Energy secretary defends waiting periods in Iran deal

Energy Secretary Ernest Moniz defended the Iran nuclear deal on Monday, arguing 24-day waiting periods for international inspectors would not be a significant problem in identifying nuclear activity by Iran.

Lawmakers have criticized the deal for not requiring “anytime, anywhere” sanctions on all sites, while warning that the 24-day period may be enough time for Iran to hide any evidence of a covert program.

Moniz emphasized that monitors have “daily access” to all declared sites and the 24-day period only relates to undeclared sites.

“In regards to 24 days, we are very confident that activities involving nuclear materials will be detectable,” he said in an interview on MSNBC’s “Morning Joe.”

He also noted that in 2003, inspectors caught Iran “red-handed” during a period where less intrusive inspections were in place.

The House and Senate are reviewing the Iran nuclear deal, and could vote to approve or disapprove it in September. With most Republican lawmakers lining up against the deal, the Obama administration faces a challenge in convincing Democrats to back it.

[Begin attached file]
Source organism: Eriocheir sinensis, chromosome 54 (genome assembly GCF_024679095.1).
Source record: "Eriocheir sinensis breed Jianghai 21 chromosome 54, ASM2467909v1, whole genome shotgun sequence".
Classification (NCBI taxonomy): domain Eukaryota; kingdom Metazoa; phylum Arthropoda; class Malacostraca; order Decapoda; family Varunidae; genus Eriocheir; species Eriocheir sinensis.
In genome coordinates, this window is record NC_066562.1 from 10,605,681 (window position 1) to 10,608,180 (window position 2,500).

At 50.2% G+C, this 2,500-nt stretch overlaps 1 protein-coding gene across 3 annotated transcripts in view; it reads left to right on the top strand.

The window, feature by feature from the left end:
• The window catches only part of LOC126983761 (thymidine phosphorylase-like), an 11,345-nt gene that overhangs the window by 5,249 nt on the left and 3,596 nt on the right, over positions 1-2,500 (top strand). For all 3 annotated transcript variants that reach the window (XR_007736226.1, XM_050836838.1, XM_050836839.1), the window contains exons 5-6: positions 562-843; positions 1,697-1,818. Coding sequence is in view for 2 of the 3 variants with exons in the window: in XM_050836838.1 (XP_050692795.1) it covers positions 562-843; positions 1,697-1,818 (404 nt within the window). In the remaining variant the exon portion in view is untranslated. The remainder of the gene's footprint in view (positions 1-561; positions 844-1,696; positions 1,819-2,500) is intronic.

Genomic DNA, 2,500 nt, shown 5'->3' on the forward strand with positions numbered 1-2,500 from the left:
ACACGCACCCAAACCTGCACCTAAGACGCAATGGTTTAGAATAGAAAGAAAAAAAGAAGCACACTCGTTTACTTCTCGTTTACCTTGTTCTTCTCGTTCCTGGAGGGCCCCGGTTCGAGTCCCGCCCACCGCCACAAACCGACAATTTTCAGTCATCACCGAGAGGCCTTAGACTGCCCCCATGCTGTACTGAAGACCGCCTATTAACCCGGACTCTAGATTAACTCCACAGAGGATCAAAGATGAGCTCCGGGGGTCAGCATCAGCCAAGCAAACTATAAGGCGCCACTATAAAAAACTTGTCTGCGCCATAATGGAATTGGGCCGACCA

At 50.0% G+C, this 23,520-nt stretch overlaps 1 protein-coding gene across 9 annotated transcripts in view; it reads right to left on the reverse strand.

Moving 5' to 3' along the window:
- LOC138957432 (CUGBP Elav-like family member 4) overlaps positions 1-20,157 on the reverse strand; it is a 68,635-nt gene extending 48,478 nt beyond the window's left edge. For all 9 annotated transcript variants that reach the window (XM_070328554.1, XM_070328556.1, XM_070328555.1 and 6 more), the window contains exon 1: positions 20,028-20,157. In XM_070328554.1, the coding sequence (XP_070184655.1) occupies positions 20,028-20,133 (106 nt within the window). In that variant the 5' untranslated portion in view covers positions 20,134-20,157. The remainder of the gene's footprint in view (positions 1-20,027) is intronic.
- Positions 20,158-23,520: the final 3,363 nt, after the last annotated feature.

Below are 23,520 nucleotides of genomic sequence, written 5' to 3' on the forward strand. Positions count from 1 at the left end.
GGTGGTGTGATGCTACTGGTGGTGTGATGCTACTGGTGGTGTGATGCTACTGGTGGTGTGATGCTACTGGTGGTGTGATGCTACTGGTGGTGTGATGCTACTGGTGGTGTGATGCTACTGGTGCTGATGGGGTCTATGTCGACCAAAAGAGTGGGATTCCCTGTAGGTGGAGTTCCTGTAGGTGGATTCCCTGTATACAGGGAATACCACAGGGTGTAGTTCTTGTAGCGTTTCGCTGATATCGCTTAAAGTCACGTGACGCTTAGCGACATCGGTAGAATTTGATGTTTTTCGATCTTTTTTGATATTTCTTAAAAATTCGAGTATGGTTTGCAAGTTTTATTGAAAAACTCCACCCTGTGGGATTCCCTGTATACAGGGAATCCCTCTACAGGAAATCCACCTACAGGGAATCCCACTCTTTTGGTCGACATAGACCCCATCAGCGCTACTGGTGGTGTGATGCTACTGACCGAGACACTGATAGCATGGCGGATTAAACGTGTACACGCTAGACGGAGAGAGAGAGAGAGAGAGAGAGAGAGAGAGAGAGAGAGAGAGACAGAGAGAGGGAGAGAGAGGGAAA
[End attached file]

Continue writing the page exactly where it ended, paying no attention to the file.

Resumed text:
Moniz and other officials have engaged in a heavy public relations campaign to pull public support behind the deal and make it easier for Democrats to back it.

On Monday, Moniz argued the deal gives the international community its first mechanism to ensure Iran is not secretly creating a nuclear weapon.

“The P5+1 have established for the first time a finite time period for Iran, or any other country for that matter, to respond to the allegations, provide access, or be in material breach,” he said.

Under the terms, Iran has 14 days to satisfy the concerns of international monitors, or the dispute gets brought to the international community. That process lasts a maximum of 10 additional days, by the end of which Iran would have to satisfy concerns or grant access.

Moniz pushed back against criticism from lawmakers that the deal sets up Iran to build out a weapon after the strongest terms expire, within 10 to 15 years.

“Without this deal, 15 years would be tomorrow,” he said.

“We will have more insight to any potential Iranian nuclear program with this deal than without it,” he said.

By The Hill